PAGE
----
ATSDR Finalizes Toxicological Profiles for Methyl Bromide, Other Chemicals
The Agency for Toxic Substances and Disease Registry has published a final toxicological profile for bromomethane, or methyl bromide, a gas primarily used to make other chemicals. According to ATSDR, the production and use of bromomethane was phased out in the United States in 2005, and the U.S. Environmental Protection Agency allows only limited uses of bromomethane because it depletes the ozone layer. Another use of bromomethane is as a fumigant to control pests in agriculture and shipping. ATSDR stresses that workers are more likely than members of the general population to be exposed to bromomethane by inhalation. The agency explains that workers who breathed bromomethane experienced health effects such as lung damage and signs of nervous system damage, including dizziness, muscle weakness, and seizures. According to the toxicological profile, bromomethane vapor can also irritate workers’ eyes and skin.
Though bromomethane is banned for use in residential settings in the U.S., it was used as a fumigant by a pest control company at a resort in the U.S. Virgin Islands in March 2015, severely sickening a family of four. Three of the family members required endotracheal intubation and mechanical ventilation. More information about the incident is available in CDC’s Morbidity and Mortality Weekly Report.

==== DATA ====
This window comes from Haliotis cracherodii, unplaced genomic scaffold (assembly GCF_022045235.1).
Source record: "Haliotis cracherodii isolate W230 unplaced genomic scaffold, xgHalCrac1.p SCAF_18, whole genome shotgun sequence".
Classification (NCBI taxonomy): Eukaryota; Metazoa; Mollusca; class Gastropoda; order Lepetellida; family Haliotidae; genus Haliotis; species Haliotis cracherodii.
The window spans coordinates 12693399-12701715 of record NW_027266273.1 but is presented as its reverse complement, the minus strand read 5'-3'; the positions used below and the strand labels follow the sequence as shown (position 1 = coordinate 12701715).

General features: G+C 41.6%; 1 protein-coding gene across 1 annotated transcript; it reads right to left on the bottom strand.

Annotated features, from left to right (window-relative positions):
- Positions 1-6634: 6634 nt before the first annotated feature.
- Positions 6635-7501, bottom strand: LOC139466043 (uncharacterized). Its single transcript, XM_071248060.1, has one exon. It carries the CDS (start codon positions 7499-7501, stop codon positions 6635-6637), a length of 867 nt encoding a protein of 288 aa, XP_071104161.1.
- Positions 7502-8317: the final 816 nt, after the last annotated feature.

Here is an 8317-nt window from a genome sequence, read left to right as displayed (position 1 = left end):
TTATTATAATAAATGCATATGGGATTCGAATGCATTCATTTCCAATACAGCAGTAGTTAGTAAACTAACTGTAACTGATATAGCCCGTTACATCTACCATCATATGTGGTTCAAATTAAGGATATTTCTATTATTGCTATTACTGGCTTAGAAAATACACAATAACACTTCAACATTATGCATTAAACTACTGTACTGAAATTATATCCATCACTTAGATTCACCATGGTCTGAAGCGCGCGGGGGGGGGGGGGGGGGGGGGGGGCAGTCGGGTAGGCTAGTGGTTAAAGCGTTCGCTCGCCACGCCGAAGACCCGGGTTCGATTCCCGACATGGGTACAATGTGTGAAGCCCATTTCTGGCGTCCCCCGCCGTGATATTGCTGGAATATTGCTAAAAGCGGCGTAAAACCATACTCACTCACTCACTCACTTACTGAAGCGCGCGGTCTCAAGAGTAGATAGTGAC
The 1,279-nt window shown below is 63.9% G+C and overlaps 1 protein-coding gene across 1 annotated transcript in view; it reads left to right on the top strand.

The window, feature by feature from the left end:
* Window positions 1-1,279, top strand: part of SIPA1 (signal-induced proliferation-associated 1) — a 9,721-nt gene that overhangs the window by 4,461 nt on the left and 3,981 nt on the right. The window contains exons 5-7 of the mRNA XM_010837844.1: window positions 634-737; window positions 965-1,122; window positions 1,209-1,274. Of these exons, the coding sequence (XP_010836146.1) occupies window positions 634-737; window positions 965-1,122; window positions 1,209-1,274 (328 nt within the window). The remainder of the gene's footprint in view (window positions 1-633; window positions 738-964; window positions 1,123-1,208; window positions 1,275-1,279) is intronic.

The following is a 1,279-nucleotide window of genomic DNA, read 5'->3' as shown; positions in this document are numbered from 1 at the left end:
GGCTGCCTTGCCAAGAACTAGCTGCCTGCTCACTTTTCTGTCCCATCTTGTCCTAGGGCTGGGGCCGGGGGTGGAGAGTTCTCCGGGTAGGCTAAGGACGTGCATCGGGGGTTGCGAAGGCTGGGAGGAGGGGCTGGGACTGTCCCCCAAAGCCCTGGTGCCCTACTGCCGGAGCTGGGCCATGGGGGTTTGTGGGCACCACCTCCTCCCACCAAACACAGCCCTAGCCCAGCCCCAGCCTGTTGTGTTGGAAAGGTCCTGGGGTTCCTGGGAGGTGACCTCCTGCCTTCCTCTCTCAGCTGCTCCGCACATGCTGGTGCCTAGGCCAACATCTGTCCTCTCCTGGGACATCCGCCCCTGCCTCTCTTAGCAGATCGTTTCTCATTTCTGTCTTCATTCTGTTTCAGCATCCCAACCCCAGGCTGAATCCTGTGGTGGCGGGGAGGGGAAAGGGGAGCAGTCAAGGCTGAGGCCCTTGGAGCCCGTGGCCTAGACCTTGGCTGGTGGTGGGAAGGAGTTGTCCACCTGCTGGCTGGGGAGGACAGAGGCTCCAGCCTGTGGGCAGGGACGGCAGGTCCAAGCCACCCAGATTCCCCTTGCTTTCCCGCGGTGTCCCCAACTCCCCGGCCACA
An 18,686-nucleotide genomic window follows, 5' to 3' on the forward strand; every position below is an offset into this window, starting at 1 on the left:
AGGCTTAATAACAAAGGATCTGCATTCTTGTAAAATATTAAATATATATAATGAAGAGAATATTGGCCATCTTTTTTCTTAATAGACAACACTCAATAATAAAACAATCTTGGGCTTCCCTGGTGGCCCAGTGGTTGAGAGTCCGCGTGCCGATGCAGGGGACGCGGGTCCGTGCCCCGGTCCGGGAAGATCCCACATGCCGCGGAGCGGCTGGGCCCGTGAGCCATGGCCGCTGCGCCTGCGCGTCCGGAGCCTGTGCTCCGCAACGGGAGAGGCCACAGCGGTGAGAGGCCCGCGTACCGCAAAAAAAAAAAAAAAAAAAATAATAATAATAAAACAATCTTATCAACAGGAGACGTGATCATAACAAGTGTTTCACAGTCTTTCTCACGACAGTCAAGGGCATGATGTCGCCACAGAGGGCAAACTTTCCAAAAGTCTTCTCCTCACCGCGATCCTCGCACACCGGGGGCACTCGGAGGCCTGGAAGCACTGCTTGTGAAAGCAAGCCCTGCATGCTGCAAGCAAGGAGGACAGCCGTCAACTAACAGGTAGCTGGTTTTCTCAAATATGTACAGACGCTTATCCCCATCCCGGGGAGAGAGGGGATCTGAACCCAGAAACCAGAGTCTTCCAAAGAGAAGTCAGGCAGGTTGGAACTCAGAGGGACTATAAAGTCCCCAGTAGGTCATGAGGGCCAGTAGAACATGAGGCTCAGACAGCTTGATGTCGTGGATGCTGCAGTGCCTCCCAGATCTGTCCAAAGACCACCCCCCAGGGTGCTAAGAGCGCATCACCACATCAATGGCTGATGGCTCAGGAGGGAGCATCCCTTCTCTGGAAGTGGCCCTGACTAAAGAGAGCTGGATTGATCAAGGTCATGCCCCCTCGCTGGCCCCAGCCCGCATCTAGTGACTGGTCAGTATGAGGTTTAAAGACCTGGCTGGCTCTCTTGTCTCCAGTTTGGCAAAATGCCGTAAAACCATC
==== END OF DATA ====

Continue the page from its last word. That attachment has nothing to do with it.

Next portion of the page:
New final toxicological profiles are also available for 2-hexanone, which is no longer made or used in the U.S. due to its harmful health effects; bromodichloromethane, a colorless, nonflammable liquid produced in small quantities in the U.S. for use in laboratories or to make other chemicals; and the defoliant tribufos, or S,S,S-tributyl phosphorotrithioate, which is used to remove the leaves from plants.
ATSDR’s “Tox Profiles” characterize the toxicological and adverse health effects information for hazardous substances. Each peer-reviewed profile identifies and reviews the key literature that describes a substance's toxicological properties. Information on the potential for human exposure; chemical and physical properties; regulations and guidelines; and production, import, use, and disposal can also be found in ATSDR’s toxicological profiles. A full list of toxic substances with published profiles is available on the agency’s website.